to mhmm over mistakes and knit scarves

for our daughters caught in the cold

to drink down spells of sisterhood

and to eat the flesh of slain monsters

St Andrews 2018

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anthropology, mountains, personal journeys, travel & adventure

what kayaks, alpacas, and flowers have taught me: learning from ‘odd’ jobs

During university summers, I worked a lot of jobs, some odder than others. I worked at a kayak, canoe, and stand-up paddleboard rental facility; I babysat and tutored; I gardened and worked at an alpaca farm. Whilst at university, I lead hikes and served for two years as a class representative. In the year or so since graduating, I’ve worked at GoApe (a high ropes course and zipline facility), tutored extensively, taught piano, cared for horses, and worked at a greenhouse and flower farm.

Sometimes it’s intimidating to think of where I am, where others are around me, and where I’d like to be. I think of my dreams of being a writer, researcher, and explorer (basically, an anthropologist with a mountain problem) and wonder how I’ll get there. I see others my age doing crazy, scary shit like getting desk jobs (not knocking desk jobs). Life can be quite strange, can’t it?

As I’ve said before here, my life has proven to be a little nonlinear lately, but it’s given me so much joy and brought me some of the most treasured people in my life. I think it’s also easy, as humans, to look around and label circumstances as somehow disadvantageous to our goals. But honestly?

Alpacas taught me a lot, namely that animals built for cold mountain weather are pretty needy in hot, humid Pennsylvania summers. In all seriousness, they also taught me about herd dynamics, about how animals build their own social networks and power structures, about managing a lot of animals. Some kind redneck gave me a two-minute lesson on how to drive a quad without breaks with a trailer behind it through the woods, and I learned it didn’t kill me.

Working at a kayak rental facility gave me the opportunity to learn to kayak, canoe, and paddleboard. It showed me many sides of working with the public: the frightened children, the rude customers, the customers who beamed kindness. It showed me how differently people can perceive a certain activity and how many different assumptions people can make about each other. I learned to watch people there, to try to understand where they were coming from and how best to help them.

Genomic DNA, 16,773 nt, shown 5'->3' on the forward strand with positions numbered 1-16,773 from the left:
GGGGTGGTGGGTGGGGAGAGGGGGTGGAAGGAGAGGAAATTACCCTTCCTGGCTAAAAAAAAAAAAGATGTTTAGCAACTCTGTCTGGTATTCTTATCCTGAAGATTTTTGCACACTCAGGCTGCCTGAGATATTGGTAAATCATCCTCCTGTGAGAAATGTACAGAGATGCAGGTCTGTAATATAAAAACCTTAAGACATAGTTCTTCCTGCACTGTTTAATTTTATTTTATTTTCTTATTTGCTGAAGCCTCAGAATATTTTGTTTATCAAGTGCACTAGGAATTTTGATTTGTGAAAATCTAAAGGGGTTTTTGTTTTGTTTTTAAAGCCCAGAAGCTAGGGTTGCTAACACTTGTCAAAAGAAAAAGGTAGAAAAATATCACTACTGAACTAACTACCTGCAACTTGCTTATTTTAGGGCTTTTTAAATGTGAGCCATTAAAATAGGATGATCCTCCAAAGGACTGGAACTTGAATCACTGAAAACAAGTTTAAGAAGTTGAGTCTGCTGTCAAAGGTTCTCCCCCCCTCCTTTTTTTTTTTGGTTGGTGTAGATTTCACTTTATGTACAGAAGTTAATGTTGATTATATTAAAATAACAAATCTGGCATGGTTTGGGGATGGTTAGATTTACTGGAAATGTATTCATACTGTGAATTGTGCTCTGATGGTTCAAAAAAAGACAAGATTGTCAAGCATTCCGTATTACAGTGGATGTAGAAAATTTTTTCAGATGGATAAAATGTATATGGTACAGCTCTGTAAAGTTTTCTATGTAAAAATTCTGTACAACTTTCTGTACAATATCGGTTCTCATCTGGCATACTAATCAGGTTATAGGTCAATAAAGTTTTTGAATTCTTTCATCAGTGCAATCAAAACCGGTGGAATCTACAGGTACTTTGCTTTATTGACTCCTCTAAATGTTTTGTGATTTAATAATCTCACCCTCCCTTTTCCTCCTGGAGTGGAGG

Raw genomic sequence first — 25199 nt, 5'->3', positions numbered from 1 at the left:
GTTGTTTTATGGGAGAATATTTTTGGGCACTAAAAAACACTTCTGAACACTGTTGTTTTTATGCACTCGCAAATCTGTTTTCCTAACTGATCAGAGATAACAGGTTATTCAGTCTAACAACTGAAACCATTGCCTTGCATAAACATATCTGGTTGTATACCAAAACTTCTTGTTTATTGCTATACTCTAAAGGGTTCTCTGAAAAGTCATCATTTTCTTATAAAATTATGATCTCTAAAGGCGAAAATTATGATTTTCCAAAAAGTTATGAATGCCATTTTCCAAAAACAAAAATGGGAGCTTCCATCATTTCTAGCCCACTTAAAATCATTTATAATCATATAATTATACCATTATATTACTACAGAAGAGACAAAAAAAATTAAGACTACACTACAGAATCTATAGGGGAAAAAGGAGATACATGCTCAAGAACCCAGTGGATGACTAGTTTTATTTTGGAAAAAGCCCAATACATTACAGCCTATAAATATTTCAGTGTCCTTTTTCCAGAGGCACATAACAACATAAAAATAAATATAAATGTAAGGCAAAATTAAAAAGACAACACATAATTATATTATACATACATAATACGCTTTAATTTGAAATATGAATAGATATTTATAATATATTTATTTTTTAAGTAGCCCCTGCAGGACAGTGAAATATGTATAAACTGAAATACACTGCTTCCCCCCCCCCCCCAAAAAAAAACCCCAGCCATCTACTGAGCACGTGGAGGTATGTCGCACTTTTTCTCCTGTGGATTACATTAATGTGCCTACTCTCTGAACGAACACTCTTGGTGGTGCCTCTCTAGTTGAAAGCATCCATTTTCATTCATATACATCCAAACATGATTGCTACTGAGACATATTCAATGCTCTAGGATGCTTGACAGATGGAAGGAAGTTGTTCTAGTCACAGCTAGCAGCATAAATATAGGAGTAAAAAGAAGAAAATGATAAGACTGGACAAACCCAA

Working 11 or 12 hour days in summer heat between jobs paired with living in Scotland the rest of the year, I learned a thing or two about tolerating physical discomfort. I learned that discomfort or inconvenience often produces memories, joy.

‘An inconvenience is only an adventure wrongly considered’ — G. K. Chesterton

Horses showed me unconditional irritation or unconditional affection. They taught me how to be assertive with an animal ten times my size and gave me lessons in medicine. I learned that working in subzero temperatures in a barn isn’t the worst thing in the world and can actually be quite enjoyable. Again, discomfort can lead to some crystal-clear memories.

Guiding hikes and mountaineering on my own in Scotland showed me a great deal in terms of camping, wilderness first aid, navigation, and so much more. It kept me on this planet during the hardest time of my life and gave me some of the best friendships and conversations I could have hoped for. It took me from not knowing how to read a map to tackling some of the most challenging ridges in the UK on my own or with a friend.

Tutoring lead me into hours upon hours of researching child psychology, the philosophy of education, and teaching models. I read countless books and articles about the Montessori method, Charlotte Mason, Classical Education, and Social Thinking. I worked hard to make my hours of lessons for homeschool kids fun, challenging, and always creatively joyous. This challenged me a lot: I had to understand how each child learn, pay attention to their needs and moods, and be open to wildly different personalities and learning styles.

GoApe helped me learn how to coach others through their fears and, very practically, set rescue systems at height.

Working at a flower farm and greenhouse has brought its own unique joys, from learning the name of so many new plants and flowers to watching the everyday workings of a family-run business. I’ve been able to ask so many questions and, as someone who aspires to live at least mostly off-grid at some point in my life, the knowledge it’s given me is invaluable.

And now I step back and think: I want to be a writer, researcher, and explorer. I want to work largely with indigenous circumpolar peoples, to conduct personal and interpersonal research in taxing, unfamiliar environments. My jobs have taught me, in a way academia never could, adaptability to different personalities, worldviews, and tasks; the ability to withstand physically uncomfortable or taxing environments; and assertiveness, endurance, and self-sufficiency.

The University of St Andrews gave me an education, but these jobs gave me tools that I feel will help me put that education to good use.

Maybe you haven’t worked what you think are the ‘perfect’ or ‘optimal’ jobs or internships. Maybe it’s easy to compare yourself to others or look at what others have accomplished. But everyone, no matter this circumstance, will do the human thing and catalogue their disadvantages. Let me ask you, though: what are the advantages? What are you learning right this second? How is this helping you love yourself and others more fully? How is this helping you become the person who will enjoy achieving your goals, rather than just hurtling towards them?

Your adventure isn’t around the corner; you might already be well on your way.